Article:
The Pittsburgh Penguins had a game to build on by winning Thursday. In the locker room, they cited the lopsided shots and scoring chances of the first period, but that theme is wearing thin just eight games into the season. It seemed to be wearing thin with them, too. Mistakes, hot goaltending on one side and cold goaltending on the other, combined with a flaccid power play, delivered the fifth Penguins loss of a young season.
The Ottawa Senators converted chances, and Penguins goalie Tristan Jarry allowed a couple of stoppable goals (or soft, if you prefer). Ottawa beat the Penguins 5-2 at PPG Paints Arena on Saturday.
The refrains and taking positives are probably not what anyone wants to read, yet, in this instance, it may hold a little bit of credence. The Penguins peppered Ottawa with 23 shots in the first period, including 19 scoring chances and eight high-danger pokes. But even they didn’t cling to that in the locker room.
There were a lot of eyes looking at the floor. The words were soft, without conviction.
These Penguins are looking for answers because they dominated for 20 plus minutes, yet didn’t get closer than 3-1 after 40 minutes.
All advanced stats courtesy of NaturalStatTrick.com.
Sometimes, the goalie beats you.
When there’s a lid on the goal, every mistake is magnified. And, oh boy, did the Penguins make a few. Beyond Ottawa goalie Joonas Korpisalo significantly outplaying Jarry (and his own average baseline), the Penguins succeeded in several areas they’ve been lacking.
First, the good and the things the Penguins “liked about our game.”
The scoring chances were in the dirty areas. They got the puck low, worked the net front, and didn’t waste the pucks with quick, meaningless shots. As coach Mike Sullivan would say, they hung onto pucks.
They also played with energy and engagement. If they play that game 10 times, the Penguins probably win seven, if not more.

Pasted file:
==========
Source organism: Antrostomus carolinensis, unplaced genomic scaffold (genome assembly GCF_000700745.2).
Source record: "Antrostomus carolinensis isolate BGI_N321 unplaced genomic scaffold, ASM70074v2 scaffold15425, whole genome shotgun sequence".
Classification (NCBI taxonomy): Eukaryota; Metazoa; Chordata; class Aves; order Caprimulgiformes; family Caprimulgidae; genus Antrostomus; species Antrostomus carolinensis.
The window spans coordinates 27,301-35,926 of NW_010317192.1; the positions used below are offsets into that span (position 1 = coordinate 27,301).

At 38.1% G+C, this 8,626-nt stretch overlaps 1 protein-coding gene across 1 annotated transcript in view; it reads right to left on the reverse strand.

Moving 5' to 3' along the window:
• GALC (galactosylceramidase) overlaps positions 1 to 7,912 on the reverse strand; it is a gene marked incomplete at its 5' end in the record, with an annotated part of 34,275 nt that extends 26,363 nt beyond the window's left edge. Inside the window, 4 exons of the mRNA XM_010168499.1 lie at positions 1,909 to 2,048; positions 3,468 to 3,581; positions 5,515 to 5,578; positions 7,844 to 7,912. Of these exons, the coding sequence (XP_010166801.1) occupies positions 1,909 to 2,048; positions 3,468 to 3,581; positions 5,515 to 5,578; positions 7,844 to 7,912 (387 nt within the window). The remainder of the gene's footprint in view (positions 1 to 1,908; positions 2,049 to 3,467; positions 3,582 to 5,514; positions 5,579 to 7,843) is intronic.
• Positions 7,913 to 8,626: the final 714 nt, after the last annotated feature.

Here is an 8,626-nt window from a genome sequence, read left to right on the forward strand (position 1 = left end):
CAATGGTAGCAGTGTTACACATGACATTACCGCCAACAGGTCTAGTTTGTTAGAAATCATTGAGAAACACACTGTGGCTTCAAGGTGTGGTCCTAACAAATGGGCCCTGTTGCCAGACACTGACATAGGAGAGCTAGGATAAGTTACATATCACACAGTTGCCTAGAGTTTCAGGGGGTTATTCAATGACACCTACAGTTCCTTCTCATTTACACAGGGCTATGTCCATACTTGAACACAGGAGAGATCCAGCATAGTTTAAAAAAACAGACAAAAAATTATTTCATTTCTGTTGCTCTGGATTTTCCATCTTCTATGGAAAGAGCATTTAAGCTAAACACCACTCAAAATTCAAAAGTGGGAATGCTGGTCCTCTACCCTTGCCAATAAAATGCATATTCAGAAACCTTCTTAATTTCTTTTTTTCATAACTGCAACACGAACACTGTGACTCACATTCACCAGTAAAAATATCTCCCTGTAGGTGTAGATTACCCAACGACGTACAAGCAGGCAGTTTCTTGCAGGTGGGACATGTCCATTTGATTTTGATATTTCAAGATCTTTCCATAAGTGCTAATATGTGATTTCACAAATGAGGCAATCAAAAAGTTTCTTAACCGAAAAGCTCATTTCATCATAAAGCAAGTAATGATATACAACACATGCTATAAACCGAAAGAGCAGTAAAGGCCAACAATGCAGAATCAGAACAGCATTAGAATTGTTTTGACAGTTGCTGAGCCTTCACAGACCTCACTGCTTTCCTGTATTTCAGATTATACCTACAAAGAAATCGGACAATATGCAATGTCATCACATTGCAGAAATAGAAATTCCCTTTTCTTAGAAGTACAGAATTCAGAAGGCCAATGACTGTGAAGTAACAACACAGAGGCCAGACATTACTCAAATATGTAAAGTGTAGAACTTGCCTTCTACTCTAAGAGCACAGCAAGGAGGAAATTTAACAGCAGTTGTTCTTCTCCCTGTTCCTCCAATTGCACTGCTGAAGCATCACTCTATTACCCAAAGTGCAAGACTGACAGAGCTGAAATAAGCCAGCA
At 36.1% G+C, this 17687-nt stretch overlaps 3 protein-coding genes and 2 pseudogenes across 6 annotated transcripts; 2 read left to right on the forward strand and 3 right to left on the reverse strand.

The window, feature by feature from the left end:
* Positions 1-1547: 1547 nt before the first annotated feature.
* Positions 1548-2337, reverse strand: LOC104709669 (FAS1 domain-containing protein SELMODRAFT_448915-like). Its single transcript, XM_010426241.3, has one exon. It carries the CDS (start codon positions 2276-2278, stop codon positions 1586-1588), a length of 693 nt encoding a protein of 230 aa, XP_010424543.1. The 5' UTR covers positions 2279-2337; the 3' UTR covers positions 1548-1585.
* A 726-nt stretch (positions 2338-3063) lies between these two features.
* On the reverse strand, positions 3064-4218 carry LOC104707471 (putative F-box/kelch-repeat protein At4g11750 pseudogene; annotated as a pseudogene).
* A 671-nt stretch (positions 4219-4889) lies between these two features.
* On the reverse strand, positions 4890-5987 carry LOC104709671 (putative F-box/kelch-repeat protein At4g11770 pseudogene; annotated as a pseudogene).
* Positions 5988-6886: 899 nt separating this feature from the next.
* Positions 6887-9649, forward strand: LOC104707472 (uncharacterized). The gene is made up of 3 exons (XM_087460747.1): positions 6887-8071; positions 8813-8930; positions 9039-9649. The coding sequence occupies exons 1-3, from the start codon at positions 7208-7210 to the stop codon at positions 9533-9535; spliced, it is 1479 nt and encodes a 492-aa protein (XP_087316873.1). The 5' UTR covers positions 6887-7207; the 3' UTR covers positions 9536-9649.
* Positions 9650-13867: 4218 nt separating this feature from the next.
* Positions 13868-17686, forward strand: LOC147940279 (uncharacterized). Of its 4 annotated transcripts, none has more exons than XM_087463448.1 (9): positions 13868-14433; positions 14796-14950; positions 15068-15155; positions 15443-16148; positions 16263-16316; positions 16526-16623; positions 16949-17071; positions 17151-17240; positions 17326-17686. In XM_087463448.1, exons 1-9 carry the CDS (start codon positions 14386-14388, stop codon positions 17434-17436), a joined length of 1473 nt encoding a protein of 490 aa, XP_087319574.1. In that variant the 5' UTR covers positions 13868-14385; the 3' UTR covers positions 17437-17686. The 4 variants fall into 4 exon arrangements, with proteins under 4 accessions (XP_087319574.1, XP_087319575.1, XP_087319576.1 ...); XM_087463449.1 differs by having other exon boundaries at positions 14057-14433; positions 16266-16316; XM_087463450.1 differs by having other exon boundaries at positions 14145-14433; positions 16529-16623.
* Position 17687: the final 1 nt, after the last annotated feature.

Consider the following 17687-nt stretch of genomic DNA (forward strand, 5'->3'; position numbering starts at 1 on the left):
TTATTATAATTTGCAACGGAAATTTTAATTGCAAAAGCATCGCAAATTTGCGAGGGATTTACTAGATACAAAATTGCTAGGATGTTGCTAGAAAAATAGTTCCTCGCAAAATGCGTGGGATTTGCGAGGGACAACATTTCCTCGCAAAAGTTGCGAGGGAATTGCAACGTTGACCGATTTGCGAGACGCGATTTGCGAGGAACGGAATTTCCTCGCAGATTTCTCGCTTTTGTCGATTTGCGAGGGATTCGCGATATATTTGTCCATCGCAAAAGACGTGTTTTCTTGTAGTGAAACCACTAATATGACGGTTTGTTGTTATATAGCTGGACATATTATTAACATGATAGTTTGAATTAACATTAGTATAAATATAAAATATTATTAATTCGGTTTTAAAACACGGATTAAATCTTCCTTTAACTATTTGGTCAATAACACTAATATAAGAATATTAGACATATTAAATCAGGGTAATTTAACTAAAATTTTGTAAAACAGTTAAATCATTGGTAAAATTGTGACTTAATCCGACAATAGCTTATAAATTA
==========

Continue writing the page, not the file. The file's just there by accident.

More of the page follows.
When the other goalie is a brick wall, discipline is paramount. The Penguins made mistakes. They pressed, especially in the third period, and something I didn’t notice, but Sullivan did.
“We’ve got to find a way to get it behind them. I think in the third period, we pressed as the period went on because we’re down a couple … I thought they defended really well in the third period and had numbers back,” Sullivan said. “I don’t think we helped ourselves. I thought we slowed it down a little bit in the third. I thought we tried to play a little bit quicker through the neutral zone, which would give us an opportunity to establish the game that we had established in the first period, for example. I just thought we played into their hands a little bit by slowing the game down from coming through the neutral zone.”
Defenseman Ryan Graves won’t get a good grade on the report card, nor will Jarry. Graves’s mistake in the first period turned an Ottawa two-on-three into a clean look (and goal) for Brady Tkachuk.
Structurally, the Penguins were pretty good, at least for the first half of the game. Obviously, trailing 3-0 will change the number of gambles, and the team has to take more chances to get back into the game.